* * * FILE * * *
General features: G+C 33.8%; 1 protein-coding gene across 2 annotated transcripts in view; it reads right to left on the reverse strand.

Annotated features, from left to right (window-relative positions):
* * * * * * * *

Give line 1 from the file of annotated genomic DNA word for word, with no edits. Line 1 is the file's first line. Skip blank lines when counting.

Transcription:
General features: G+C 33.8%; 1 protein-coding gene across 2 annotated transcripts in view; it reads right to left on the reverse strand.